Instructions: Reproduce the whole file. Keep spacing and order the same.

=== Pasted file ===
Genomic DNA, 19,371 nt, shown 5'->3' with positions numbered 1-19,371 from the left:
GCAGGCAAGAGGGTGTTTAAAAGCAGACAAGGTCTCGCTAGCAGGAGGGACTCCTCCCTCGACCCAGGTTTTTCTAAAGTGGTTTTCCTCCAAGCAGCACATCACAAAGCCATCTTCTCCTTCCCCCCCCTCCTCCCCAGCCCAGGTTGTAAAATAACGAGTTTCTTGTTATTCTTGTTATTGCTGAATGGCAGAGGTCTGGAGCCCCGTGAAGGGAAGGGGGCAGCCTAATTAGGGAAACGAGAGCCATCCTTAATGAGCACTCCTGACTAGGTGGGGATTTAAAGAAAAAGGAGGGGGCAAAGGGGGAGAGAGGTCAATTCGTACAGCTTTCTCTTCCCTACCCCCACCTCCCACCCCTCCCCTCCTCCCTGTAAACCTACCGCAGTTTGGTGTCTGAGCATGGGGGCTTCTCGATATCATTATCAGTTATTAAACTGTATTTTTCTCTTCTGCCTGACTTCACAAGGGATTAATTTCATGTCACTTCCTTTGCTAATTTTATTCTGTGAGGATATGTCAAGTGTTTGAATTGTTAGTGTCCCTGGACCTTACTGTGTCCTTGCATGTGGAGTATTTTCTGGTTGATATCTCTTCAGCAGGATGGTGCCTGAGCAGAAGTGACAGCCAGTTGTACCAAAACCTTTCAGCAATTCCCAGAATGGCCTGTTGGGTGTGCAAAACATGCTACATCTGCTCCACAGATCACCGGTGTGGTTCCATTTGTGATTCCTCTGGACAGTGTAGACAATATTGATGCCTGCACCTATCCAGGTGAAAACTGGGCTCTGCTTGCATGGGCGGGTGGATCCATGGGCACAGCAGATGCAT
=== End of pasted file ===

Genomic DNA, 19,371 nt, shown 5'->3' with positions numbered 1-19,371 from the left:
GCAGGCAAGAGGGTGTTTAAAAGCAGACAAGGTCTCGCTAGCAGGAGGGACTCCTCCCTCGACCCAGGTTTTTCTAAAGTGGTTTTCCTCCAAGCAGCACATCACAAAGCCATCTTCTCCTTCCCCCCCCTCCTCCCCAGCCCAGGTTGTAAAATAACGAGTTTCTTGTTATTCTTGTTATTGCTGAATGGCAGAGGTCTGGAGCCCCGTGAAGGGAAGGGGGCAGCCTAATTAGGGAAACGAGAGCCATCCTTAATGAGCACTCCTGACTAGGTGGGGATTTAAAGAAAAAGGAGGGGGCAAAGGGGGAGAGAGGTCAATTCGTACAGCTTTCTCTTCCCTACCCCCACCTCCCACCCCTCCCCTCCTCCCTGTAAACCTACCGCAGTTTGGTGTCTGAGCATGGGGGCTTCTCGATATCATTATCAGTTATTAAACTGTATTTTTCTCTTCTGCCTGACTTCACAAGGGATTAATTTCATGTCACTTCCTTTGCTAATTTTATTCTGTGAGGATATGTCAAGTGTTTGAATTGTTAGTGTCCCTGGACCTTACTGTGTCCTTGCATGTGGAGTATTTTCTGGTTGATATCTCTTCAGCAGGATGGTGCCTGAGCAGAAGTGACAGCCAGTTGTACCAAAACCTTTCAGCAATTCCCAGAATGGCCTGTTGGGTGTGCAAAACATGCTACATCTGCTCCACAGATCACCGGTGTGGTTCCATTTGTGATTCCTCTGGACAGTGTAGACAATATTGATGCCTGCACCTATCCAGGTGAAAACTGGGCTCTGCTTGCATGGGCGGGTGGATCCATGGGCACAGCAGATGCAT